A legal aid app was allowed to offend an advertisement in which the voiceover used the word “crook”.
The Advertising Standards Authority investigated Legal Utopia after a complainant said the word was a derogatory term used to describe Jewish people and disputed whether it was offensive.
Last October’s TV commercial opened with a voiceover that said, “I discovered Legal Utopia; the app to help you save time and potentially save money.’ He went on to give examples of where the app could be used, including ‘poor quality claims against scammers’, along with a photo of a woman speaking angrily on the phone as she reviewed leaky pipes under a sink.
The ASA said there was a range of opinions on the etymology of the word “crook” and sought advice from the Board of Deputies of British Jews, who had no concerns about its use.
His ruling added: “We considered that in the context used in the ad, most viewers would understand the term ‘scam artist’ to refer to an unscrupulous plumber who had done substandard work and failed to do so. not corrected.”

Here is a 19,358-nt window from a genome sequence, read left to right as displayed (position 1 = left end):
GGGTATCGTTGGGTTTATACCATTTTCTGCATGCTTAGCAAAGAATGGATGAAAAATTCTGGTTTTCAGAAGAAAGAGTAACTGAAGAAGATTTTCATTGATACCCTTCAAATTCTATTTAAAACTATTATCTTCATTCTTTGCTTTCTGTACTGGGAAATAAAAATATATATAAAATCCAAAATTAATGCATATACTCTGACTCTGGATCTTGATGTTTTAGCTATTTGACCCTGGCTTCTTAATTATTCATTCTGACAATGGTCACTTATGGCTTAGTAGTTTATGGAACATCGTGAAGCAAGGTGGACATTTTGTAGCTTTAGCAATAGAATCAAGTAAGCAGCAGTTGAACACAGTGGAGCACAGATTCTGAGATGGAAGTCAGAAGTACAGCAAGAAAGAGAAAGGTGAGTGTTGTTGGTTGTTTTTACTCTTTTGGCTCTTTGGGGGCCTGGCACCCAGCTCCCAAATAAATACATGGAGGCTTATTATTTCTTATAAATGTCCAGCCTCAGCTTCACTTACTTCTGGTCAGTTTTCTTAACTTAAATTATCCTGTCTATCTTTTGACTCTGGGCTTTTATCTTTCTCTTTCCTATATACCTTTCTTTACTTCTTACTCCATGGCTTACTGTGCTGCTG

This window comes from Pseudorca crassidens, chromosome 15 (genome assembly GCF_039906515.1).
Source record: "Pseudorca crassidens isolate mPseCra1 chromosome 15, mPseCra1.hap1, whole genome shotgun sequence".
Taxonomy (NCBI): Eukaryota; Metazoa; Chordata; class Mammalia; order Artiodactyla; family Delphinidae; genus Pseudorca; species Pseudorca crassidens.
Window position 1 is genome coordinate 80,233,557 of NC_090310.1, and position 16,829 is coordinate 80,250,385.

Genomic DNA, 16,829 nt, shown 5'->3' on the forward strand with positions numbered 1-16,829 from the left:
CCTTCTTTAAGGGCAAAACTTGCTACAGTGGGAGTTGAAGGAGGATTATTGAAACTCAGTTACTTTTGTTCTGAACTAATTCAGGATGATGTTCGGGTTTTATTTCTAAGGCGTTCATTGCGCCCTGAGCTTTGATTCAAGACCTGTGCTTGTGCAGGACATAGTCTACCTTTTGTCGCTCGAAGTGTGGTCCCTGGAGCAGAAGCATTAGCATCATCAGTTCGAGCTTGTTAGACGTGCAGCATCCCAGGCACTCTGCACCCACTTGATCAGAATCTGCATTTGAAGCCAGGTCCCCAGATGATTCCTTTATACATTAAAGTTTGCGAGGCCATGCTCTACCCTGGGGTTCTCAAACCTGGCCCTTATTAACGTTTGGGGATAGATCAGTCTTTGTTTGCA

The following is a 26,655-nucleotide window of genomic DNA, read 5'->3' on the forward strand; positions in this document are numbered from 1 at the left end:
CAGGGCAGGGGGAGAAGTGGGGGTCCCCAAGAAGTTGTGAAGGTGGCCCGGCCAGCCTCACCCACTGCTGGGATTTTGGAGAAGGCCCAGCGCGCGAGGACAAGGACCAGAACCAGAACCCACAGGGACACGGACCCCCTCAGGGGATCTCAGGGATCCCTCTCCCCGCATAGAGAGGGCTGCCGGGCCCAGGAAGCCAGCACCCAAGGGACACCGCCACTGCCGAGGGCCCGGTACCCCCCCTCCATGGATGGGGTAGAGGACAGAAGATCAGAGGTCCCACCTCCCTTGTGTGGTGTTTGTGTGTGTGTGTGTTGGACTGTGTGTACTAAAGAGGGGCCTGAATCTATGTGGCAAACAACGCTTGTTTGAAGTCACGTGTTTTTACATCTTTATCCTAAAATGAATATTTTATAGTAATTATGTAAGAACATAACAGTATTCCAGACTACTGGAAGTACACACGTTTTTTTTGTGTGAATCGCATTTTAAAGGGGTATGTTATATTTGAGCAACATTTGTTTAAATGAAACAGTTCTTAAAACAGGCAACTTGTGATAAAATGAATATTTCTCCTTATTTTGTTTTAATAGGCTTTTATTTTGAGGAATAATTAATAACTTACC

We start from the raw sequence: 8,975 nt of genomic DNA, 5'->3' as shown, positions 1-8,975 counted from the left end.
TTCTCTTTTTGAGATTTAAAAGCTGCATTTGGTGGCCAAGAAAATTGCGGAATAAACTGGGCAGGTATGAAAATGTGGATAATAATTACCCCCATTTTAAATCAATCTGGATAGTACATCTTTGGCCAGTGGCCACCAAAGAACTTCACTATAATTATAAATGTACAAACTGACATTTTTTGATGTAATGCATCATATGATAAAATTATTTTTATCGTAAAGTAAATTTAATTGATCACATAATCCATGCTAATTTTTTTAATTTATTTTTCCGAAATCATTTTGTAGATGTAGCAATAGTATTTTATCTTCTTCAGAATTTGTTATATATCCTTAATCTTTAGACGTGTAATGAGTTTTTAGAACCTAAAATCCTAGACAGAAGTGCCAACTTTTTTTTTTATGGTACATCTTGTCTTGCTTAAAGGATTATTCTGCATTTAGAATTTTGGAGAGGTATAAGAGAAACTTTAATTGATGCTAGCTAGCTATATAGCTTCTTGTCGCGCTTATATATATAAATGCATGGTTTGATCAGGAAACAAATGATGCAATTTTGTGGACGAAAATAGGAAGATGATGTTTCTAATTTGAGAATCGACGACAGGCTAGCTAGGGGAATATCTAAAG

“We recognized that some viewers may find the term distasteful, but concluded that, in the context of the ad, it was unlikely to cause serious or widespread offense.”
Legal Utopia said it based its interpretation of the word on the definition of a “dishonest or unscrupulous person” in the Oxford English Dictionary and argued that most interpretations of the origin of the word had no anti-Semitic basis. Linking the word to Shakespeare’s play The Merchant of Venice and its Jewish character Shylock was “exceedingly distant and unsupported”, it was submitted.
The announcement had been referred to Clearcast, which manages the licensing system for television broadcasts, which had no objections or concerns. Overall, Clearcast felt that it was very clear from the context of the ad that the word would be interpreted by the viewer as intended by the advertiser, i.e. unscrupulous or disreputable craftsman .
The ad was allowed to cause harm or infringement and no further action was deemed necessary.